Siegfried Zielinski, Patricia Pisters and Matthias Bruhn talked about image-obsession in Oslo on December 3.
What is an image? Images appear everywhere, not only in our social lives on our screens, but also to an increasing degree when we visit the doctor, go to fix our teeth or when we visit the hospital. Our time is “image-obsessed and and image-dependent”, the organizers IMK write in their introduction to the symposium “imag(in)ing technologies” at the University of Oslo December 3, 2015.
Patricia Pisters from the University of Amsterdam opened the symposium with a presentation of a future research project on a media history of metal. The project she presented was in an early phase, inspired by work done by Jussi Parikka in his Geology of Media, Jane Bennets new materialism and her Vibrant Matter, but also drew inspirations from the films of Sergei Eisenstein and the photographs of Sebastião Salgado (portrayed in Wim Wenders 2014-film Salt of the Earth).
Matthias Bruhn from the research group Das Technische Bild at the Humboldt University of Berlin talked specific about the technical image technology, the technology which produces the majority of images today. Images are not just representation of things imagined or things that have happened, Bruhn argued with reference to the concept of Denkbilder by Walter Benjamin; we use images to think and act upon. The pictures represent something and at the same time does something, they are concrete while at the same time extremely abstract. For example: Images of brains (with or without tumours) guide the sergeant’s action and “anticipate” what the doctors do next, but at the same time creates an abstract model of the patient’s brain.
To be able to talk about the “fiction” created by the technical images, Bruhn suggested the word “piction”: From the latin word for writing, fingere, we get fiction, and “pingere”, paint, can therefore be said to become “piction”. To examine the “piction” created by these images, we need collaborations between medical historian and art historians, Bruhn argued, to explore the Denkstil of the images.
The term “piction” seems to be a useful term, or at least an important reminder that images create their own kind of fiction with distinct characteristics. The concept of piction echoed in a reference to the Brazilian thinker Vilém Flusser, made by professor Siegfried Zielinski. Flusser suggests that the synthetic image is an apt model for the thinking in the late 20th century. As he says in an interview from 1988, our present is too complicated to be described in words, we need the technological image to organize our thinking.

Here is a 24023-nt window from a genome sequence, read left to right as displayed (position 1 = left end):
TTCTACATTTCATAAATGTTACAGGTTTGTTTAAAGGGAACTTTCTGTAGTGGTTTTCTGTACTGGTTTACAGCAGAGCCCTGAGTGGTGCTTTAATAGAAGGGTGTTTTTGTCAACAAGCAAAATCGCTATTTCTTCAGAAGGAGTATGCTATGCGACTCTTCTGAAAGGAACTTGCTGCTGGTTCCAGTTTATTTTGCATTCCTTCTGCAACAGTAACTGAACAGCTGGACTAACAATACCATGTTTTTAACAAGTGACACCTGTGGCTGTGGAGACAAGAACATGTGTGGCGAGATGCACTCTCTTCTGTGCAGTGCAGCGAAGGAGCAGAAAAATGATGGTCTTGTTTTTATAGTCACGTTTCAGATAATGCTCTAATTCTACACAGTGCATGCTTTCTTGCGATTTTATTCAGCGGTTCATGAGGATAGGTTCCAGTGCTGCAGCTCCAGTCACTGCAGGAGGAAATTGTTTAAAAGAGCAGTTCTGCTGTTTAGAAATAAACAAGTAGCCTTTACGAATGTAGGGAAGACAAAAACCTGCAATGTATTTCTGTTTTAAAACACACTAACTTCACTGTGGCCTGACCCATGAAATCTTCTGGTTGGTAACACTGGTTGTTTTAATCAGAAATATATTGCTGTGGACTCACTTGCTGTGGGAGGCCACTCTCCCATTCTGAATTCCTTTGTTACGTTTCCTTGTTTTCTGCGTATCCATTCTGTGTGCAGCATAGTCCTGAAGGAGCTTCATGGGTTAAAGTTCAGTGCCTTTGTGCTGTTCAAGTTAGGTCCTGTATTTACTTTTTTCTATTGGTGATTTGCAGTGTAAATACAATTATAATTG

The most entertaining figure of the symposium was without a doubt Zielinski, both during the discussions, and in his own lecture, “On Deep Time of Techno-Imagination. Past & Future Connected as Potential Spaces”. Wim Wenders is a sentimentalist, he said in the discussion after Pisters’ lecture, and “new materialism” is only old materialism without the critical edge of historical dialectics. Zielinski also seized the opportunity to correct what he thought of as the misunderstood standard historical narrative of media theory. American media theoreticians think that everything started in the 1960s with McLuhan. German thinkers yawned when they heard McLuhans oneliner “media is the massage” – they had already read Ernst Kapp, who had said the same thing as McLuhan 90 years before.
The symposium ended with Zielinski’s lecture about experiments with automata made by Arabic scientist Ibn-al Haytham and other scientists in Baghdad in the 9th to 11th century. Baghdad in this period of time was a highly educated city, where experiments with automata were carried out, at least on paper. Zielinski and his team of researchers have found manuscripts from the 9th century in Baghdad where automata were described, and they immediately started to recreate the technology they read about. This, Zielinski said, is the best way to do media archaeology today: to reconstruct old machines. Machines are not just Denkbilder, but Denkdinge, they are things do think with. They allow us to think both horizontally and vertically when we try to understand historical processes.
Before coming to the theme of his lecture, which he only spent 10-15 last minutes on, Zielinski took several detours, among them a detour to the history of media theory, to stress the utopian aspect that has been a driving force for media theory the last 60 years: In the late 50s and early 60s the machine was seen as a saviour, because it was incapable of being as evil as the humans had been in the 20th century. In other words, great hope and optimism on behalf of the machines characterized thinkers from Marshall McLuhan to Max Bense. This seems like an important reminder when discussing uses of images and models in health care today – a reminder that within the history of media theory there exists a tendency to overemphasize the salvation-aspect of technologies, and a way of thinking driven by a fear of what the human agents are, or are not, capable of.